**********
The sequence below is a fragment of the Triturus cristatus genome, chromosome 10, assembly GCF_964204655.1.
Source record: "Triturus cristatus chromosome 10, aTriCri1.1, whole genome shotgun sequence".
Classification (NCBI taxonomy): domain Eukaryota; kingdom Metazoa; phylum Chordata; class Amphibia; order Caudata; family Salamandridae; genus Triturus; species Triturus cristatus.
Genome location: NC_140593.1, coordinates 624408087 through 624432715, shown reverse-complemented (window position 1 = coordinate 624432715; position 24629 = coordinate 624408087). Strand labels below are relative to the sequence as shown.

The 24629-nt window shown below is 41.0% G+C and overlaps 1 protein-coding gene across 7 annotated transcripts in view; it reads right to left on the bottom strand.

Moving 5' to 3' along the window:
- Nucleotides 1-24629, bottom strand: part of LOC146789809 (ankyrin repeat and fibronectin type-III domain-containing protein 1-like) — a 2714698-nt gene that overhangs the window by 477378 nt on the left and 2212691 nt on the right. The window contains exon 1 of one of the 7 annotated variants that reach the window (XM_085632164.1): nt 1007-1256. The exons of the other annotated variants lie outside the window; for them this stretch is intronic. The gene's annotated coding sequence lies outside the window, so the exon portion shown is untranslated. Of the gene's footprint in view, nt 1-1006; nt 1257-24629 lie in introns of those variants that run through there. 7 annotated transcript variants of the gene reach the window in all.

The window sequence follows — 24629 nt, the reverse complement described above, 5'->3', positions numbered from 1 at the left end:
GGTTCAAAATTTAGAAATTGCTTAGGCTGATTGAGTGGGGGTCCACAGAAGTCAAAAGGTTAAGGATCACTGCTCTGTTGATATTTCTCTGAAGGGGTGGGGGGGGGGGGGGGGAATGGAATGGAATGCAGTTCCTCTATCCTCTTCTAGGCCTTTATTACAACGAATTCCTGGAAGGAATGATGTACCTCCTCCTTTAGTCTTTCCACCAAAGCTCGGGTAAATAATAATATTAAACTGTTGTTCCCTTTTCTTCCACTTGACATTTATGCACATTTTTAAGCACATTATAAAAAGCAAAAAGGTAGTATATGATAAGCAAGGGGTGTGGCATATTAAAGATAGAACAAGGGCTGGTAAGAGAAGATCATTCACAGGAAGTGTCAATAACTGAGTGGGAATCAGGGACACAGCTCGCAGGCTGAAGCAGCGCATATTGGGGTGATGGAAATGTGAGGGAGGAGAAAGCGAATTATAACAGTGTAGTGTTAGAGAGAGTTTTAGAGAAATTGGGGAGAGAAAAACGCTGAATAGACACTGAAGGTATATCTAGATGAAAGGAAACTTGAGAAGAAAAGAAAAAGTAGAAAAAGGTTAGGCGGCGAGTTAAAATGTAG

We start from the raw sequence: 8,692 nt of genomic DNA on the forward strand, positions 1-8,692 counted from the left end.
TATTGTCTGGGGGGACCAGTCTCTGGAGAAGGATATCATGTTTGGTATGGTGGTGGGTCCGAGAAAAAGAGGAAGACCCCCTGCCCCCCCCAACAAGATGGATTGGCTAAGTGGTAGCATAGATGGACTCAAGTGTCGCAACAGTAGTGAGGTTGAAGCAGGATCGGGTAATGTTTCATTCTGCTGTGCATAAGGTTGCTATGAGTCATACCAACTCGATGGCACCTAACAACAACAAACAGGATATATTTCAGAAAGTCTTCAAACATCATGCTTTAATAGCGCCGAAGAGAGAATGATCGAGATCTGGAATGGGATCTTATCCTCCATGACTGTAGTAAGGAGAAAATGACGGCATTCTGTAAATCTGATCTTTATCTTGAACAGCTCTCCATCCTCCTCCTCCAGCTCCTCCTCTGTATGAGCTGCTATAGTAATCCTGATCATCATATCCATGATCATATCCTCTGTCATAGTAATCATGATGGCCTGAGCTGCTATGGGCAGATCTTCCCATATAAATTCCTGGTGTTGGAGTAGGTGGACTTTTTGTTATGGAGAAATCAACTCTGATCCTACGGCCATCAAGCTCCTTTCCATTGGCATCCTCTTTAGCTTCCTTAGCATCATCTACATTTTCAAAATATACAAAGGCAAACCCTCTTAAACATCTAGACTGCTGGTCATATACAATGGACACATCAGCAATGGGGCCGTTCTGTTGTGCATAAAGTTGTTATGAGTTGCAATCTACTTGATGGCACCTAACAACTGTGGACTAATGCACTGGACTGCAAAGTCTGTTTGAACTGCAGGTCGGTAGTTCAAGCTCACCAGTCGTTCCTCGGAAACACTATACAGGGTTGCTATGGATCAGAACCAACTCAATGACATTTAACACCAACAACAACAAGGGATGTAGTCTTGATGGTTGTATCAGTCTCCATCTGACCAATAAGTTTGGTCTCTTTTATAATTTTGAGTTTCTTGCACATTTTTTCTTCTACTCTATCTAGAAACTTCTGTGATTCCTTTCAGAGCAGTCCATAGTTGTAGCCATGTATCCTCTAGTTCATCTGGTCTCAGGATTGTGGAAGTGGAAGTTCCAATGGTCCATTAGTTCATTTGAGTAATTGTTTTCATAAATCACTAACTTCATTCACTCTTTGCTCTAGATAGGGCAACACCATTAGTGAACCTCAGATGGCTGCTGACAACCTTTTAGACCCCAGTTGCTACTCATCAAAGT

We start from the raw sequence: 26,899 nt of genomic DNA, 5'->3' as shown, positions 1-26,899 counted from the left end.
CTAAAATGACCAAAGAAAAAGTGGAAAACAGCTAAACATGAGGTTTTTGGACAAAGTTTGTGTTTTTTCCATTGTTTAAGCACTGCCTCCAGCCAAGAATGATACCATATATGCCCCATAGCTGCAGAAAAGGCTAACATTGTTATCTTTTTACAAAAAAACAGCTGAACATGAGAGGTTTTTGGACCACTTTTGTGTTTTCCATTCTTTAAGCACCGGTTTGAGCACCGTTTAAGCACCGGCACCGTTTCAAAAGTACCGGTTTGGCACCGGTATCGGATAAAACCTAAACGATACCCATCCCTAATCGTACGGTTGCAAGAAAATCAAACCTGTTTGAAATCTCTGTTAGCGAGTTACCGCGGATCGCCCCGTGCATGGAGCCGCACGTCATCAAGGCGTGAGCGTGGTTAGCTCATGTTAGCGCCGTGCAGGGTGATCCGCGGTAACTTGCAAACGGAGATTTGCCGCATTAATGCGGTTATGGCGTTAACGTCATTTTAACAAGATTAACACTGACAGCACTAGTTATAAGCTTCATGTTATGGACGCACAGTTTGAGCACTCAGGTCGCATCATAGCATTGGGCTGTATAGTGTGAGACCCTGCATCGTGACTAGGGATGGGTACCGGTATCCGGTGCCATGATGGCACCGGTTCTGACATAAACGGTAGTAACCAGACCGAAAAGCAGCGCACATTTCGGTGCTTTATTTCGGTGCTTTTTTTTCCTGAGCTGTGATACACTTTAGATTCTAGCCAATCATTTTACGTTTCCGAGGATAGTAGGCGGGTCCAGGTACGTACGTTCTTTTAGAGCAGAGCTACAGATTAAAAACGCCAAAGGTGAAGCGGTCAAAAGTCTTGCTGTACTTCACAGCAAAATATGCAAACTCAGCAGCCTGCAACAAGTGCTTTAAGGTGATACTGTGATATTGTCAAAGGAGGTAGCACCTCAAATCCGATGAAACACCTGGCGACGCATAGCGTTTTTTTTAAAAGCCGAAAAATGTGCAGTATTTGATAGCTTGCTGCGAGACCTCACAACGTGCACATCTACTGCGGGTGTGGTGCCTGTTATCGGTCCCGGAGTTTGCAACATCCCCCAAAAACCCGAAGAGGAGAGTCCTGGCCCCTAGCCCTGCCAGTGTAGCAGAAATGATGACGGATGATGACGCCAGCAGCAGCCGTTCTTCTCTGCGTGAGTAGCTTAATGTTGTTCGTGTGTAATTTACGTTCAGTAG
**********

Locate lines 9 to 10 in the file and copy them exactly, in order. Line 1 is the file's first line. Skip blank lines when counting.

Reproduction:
GGTTCAAAATTTAGAAATTGCTTAGGCTGATTGAGTGGGGGTCCACAGAAGTCAAAAGGTTAAGGATCACTGCTCTGTTGATATTTCTCTGAAGGGGTGGGGGGGGGGGGGGGGAATGGAATGGAATGCAGTTCCTCTATCCTCTTCTAGGCCTTTATTACAACGAATTCCTGGAAGGAATGATGTACCTCCTCCTTTAGTCTTTCCACCAAAGCTCGGGTAAATAATAATATTAAACTGTTGTTCCCTTTTCTTCCACTTGACATTTATGCACATTTTTAAGCACATTATAAAAAGCAAAAAGGTAGTATATGATAAGCAAGGGGTGTGGCATATTAAAGATAGAACAAGGGCTGGTAAGAGAAGATCATTCACAGGAAGTGTCAATAACTGAGTGGGAATCAGGGACACAGCTCGCAGGCTGAAGCAGCGCATATTGGGGTGATGGAAATGTGAGGGAGGAGAAAGCGAATTATAACAGTGTAGTGTTAGAGAGAGTTTTAGAGAAATTGGGGAGAGAAAAACGCTGAATAGACACTGAAGGTATATCTAGATGAAAGGAAACTTGAGAAGAAAAGAAAAAGTAGAAAAAGGTTAGGCGGCGAGTTAAAATGTAG

We start from the raw sequence: 8,692 nt of genomic DNA on the forward strand, positions 1-8,692 counted from the left end.